Jesus said, “Those who welcome you also welcome me, and those who welcome me welcome the One who sent me.” But what does it mean to welcome Jesus. Perhaps we carry with us a velvet bag of ashes. Valuable yes, because they are the ashes of a child and represent our love for Jesus. But in the end are the ashes of a child really Jesus. Sometimes our carefully held notions about who and what Jesus is fail us. Sometimes we cling so tightly to doctrines, theologies, ideas, and words about Jesus that the radical nature of the man whose life and teaching changed the world. Sometimes our own selfish desires about what Jesus can do for us blind us to the radical nature of what Jesus lived for.
Peter Rollins tells a parable that lays waste to our notions of Jesus. “Late one evening a group of unknown disciples packed their few belongings and left for a distant shore, for they could not bear to stay another moment in the place where their Messiah had just been crucified. Weighed down with sorrow, they left that place, never to return. Instead they traveled a great distance in search of a land that they could call home. After months of difficult travel, they finally happened upon an isolated area that was ideal for setting up a new community. Here they found fertile ground, clean water, and a nearby forest from which to harvest material needed to build shelter. So they settled there, founding a community far from Jerusalem, a community where they vowed to keep the memory of Christ alive and live in simplicity, love, and forgiveness, just as Jesus had taught them. The members of this community lived in great solitude for over a hundred years, spending their days reflecting on the life of Jesus and attempting to remain faithful to his ways. And they did all this despite the overwhelming sorrow in their heart. But their isolation was eventually broken when, early one morning, a small band of missionaries reached the settlement.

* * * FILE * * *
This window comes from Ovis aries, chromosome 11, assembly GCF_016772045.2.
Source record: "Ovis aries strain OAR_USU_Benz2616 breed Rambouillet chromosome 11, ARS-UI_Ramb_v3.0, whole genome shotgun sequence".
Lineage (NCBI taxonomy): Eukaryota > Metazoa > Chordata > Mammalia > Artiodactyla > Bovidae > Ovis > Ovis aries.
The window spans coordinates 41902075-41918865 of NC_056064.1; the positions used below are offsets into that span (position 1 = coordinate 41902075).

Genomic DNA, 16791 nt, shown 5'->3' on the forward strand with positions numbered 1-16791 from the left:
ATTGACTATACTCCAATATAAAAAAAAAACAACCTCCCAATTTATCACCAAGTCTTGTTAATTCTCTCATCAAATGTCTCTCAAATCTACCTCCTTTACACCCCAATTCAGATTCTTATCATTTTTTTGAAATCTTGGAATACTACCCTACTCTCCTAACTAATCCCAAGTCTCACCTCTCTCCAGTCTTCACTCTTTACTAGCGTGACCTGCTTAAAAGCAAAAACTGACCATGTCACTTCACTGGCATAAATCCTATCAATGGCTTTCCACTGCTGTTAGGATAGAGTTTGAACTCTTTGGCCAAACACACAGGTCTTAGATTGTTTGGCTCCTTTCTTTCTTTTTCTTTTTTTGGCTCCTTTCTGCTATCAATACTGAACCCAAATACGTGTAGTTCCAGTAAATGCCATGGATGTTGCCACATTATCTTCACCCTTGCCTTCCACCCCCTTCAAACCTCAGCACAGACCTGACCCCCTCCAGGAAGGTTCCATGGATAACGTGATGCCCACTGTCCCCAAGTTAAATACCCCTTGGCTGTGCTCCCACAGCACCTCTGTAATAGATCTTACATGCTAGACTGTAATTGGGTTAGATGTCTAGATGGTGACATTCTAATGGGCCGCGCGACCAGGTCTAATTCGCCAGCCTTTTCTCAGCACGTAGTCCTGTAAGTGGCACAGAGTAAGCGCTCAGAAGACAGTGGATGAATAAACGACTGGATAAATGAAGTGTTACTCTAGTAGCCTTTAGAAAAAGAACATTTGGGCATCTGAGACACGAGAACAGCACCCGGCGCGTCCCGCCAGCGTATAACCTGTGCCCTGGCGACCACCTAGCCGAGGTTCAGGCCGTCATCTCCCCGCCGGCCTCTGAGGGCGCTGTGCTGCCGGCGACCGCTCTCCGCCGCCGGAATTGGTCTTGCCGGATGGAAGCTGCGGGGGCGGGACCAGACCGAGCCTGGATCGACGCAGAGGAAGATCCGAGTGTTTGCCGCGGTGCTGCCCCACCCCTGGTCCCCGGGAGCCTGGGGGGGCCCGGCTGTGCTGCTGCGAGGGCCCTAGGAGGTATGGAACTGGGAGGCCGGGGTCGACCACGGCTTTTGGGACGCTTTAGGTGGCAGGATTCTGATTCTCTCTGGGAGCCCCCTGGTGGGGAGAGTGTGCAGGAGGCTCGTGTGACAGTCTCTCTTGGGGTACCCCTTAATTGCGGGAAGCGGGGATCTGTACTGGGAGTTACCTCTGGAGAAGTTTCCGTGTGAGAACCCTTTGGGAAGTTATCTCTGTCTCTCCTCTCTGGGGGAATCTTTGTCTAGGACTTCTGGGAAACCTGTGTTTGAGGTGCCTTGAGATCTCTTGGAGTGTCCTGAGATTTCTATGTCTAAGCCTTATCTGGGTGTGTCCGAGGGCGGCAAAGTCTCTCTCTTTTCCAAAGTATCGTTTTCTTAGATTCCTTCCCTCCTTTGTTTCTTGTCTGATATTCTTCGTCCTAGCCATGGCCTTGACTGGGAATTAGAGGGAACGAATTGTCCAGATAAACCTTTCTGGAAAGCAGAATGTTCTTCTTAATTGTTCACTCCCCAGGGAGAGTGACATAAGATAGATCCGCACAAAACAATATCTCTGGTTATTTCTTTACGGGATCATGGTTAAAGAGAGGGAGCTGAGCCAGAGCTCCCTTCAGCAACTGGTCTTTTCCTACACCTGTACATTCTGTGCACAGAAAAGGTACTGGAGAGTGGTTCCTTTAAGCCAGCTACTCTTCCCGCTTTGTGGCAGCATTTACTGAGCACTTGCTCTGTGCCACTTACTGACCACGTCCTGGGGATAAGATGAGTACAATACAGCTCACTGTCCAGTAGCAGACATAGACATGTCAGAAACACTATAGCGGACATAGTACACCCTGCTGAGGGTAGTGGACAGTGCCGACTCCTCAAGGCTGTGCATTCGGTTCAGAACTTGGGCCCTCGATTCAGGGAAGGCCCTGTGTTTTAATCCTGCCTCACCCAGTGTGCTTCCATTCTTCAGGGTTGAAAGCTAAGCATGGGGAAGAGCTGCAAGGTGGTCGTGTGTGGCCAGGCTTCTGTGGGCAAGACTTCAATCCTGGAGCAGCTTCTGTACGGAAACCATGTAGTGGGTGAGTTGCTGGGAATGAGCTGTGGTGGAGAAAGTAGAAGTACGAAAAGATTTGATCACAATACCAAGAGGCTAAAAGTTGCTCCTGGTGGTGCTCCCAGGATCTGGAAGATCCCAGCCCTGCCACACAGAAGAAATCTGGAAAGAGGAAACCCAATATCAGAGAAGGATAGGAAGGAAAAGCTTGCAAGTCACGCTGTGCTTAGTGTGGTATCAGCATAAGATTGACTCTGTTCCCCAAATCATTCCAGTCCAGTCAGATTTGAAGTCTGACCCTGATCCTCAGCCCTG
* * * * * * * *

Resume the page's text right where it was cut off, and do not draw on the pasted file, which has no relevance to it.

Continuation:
These missionaries were amazed at the community they found. What was most startling to them was that these people had no knowledge of the resurrection or the ascension of Christ, for they had left Jerusalem before Christ returned from the dead. Without hesitation the missionaries gathered together all the community members and recounted what had occurred after the imprisonment and bloody crucifixion of Jesus. That evening there was a great festival in the camp as people celebrated the news of the missionaries. Yet, as the night progressed, one of the missionaries noticed that the leader of the community was absent. This bothered the young man, so he set out to look for this respected elder. Eventually he found the community’s leader crouched low in a small hut on the fringe of the village, praying and weeping. “Why are you in such sorrow?” asked the missionary in amazement. “Today is a time for great celebration.”